- The Washington Times - Monday, July 10, 2000

COLUMBIA, Md. Regular visits to a sports psychologist, a new diet consisting of red meat and a change in golf balls have combined to elevate Leonard Thompson's game in the past few months.
Yesterday, those changes paid big dividends for Thompson, as the 53-year-old won his second Senior PGA Tour title with a two-hole sudden-death playoff victory over Isao Aoki at the State Farm Senior Classic at Hobbit's Glen Golf Club. Larry Nelson and Dana Quigley finished in a tie for third with an aggregate score of 9-under 207.
"It's very rewarding to know the things you've been working on have actually been beneficial," said Thompson, who shot a final-round 69 to finish at 11-under for the tournament. "It's helped me to put things in perspective on the golf course."
Thompson needed all the extra help he could get yesterday, as he headed into the 18th hole one shot behind Aoki. With Aoki, who shot a 7-under par 64 for a three-day total of 205, looking on behind the green, Thompson two-putted from 25-feet for a birdie to force a playoff. The two golfers headed back to the 18th tee for the first sudden death hole. After Thompson sank a short birdie putt, Aoki returned the favor with a four of his own and it was back to the 18th for the second playoff hole.
For the third time in as many holes, Thompson's drive landed in the left rough, while Aoki's ball was 10 feet ahead, also in the short rough. On his second shot, Thompson's ball took a few bounces in front of the green and settled on the fringe, some 60 feet from the hole. Aoki's iron shot flew right, grazing branches on the trees situated alongside the hole before finally landing in the rough, in front of a sand trap. The 57-year-old from Japan lofted a wedge over the bunker, onto the green and 12 feet past the hole.
Thompson's first putt rolled over a slight ridge, down the slope and stopped three feet shy of the cup. He sank the short putt, his fifth birdie on the 18th in as many tries this weekend. When Aoki missed his comeback putt, Thompson had clinched the win. Ironically, Thompson defeated Aoki on the second sudden death playoff hole for his first victory, at the 1998 Coldwell Banker Burnet Classic.
"This was the best round I've played tee to green all week," said Thompson, who switched to Callaway golf balls earlier this year. "With the exception of one or two shots I hit the ball in the middle of the club every time."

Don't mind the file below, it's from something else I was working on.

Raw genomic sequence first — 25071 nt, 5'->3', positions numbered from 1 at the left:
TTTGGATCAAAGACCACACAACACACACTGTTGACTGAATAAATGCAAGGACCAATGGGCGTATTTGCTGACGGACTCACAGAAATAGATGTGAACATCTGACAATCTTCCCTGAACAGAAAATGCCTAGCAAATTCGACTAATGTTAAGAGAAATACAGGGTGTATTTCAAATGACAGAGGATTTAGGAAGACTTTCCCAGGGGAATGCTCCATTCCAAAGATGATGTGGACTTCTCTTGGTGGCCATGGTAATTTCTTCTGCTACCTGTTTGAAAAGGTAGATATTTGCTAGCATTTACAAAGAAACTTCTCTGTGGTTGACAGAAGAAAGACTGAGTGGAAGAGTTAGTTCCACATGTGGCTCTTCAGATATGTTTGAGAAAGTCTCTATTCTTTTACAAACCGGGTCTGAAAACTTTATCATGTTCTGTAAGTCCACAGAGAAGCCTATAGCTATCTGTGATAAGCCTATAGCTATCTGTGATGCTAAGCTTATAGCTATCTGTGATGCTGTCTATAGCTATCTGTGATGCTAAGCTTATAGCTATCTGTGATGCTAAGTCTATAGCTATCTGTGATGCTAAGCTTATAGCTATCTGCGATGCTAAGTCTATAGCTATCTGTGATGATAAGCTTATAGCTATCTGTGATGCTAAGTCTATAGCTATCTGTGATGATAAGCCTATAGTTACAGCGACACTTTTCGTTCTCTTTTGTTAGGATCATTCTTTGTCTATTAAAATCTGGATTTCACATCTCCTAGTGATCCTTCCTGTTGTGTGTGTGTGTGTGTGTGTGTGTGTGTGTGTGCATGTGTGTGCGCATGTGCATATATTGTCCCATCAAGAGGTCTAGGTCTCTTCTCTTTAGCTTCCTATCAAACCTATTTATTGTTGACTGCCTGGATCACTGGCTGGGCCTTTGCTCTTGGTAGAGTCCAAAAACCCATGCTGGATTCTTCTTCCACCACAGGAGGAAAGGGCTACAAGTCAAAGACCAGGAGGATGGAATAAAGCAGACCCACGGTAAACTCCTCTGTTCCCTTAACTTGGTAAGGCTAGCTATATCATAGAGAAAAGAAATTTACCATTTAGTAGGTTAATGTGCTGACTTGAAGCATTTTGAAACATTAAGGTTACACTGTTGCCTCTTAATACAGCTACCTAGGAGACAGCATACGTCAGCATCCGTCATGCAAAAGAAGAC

Five months ago, Thompson would not have uttered those words. He was in the midst of a year-long slump, had lost confidence and complained of constant fatigue. He finished the 1999 season with only four top-10 finishes in 36 events and ranked 29th on the money list, earning nearly $300,000 less than he had in the previous year.
After the struggles became too much to bear, Thompson decided to meet with Debra Graham, a sports psychologist, who had worked with other golfers, including Dave Stockton. From the first time they met, following the Countrywide Tradition in late March, Thompson has seen immediate improvements. Besides providing Thompson with mental advice, Graham also instructed Thompson to meet with a nutritionist, after hearing of her client's tiredness and dehydration. When the results came back, Thompson was told he was suffering from an anemia-like problem and had to increase his intake of salt and red meat.
Thompson obliged and has been on a tear ever since. In his seven tournaments before this weekend, Thompson placed in the top-10 five times.
"He's like a whole new person now," said Lea Thompson, the golfer's wife.
The rejuvenated Thompson played in the final threesome yesterday, along with Quigley and defending champion Christy O'Connor. He began the day with two pars before sinking a putt off the fringe in front of the green on the 563-yard par 5 third hole to gain the lead at 9-under. Thompson's birdie putt on the 4th stayed on the edge of the cup, leaving him with a one-shot margin over his playing partners.
After a par on the 4th, Thompson's tee shot on the par-5 fifth hole landed in the water on the left side of the hole, forcing him to drop a ball in the rough. His third shot landed in a bunker in front of the green but Thompson got up and down for the par.
"That's where I saved the round," Thompson said. "If I had gotten a 6 or 7 who knows what would have happened."
From there, Thompson remained consistent. While Quigley and O'Connor bogeyed the 6th hole, Thompson birdied the 8th to expand his lead.
But Aoki, Nelson, Hubert Green, Bruce Fleisher and Jim Albus (who finished in a three-way tie for fifth at 208) were all within striking distance. Green scored a hole-in-one on the 152 yard 11th hole using a seven-iron then followed with a birdie on the 12th to tie Thompson for the lead at 10-under. Aoki, who posted a bogey-free round, took the lead at 11-under after Thompson three- putted the par-3 16th hole, and remained there until Thompson's birdie at 18.
After he sank the 3-foot winning putt, the normally stoic and serious Thompson forced a smile when his grandson, Ford Parson ran onto the green and into his grandfather's outstretched arms.
"It may not look like I'm having fun out there because I try to stay the same level all times," Thompson said. "But I had a blast out there. You can't ask for much more than that."

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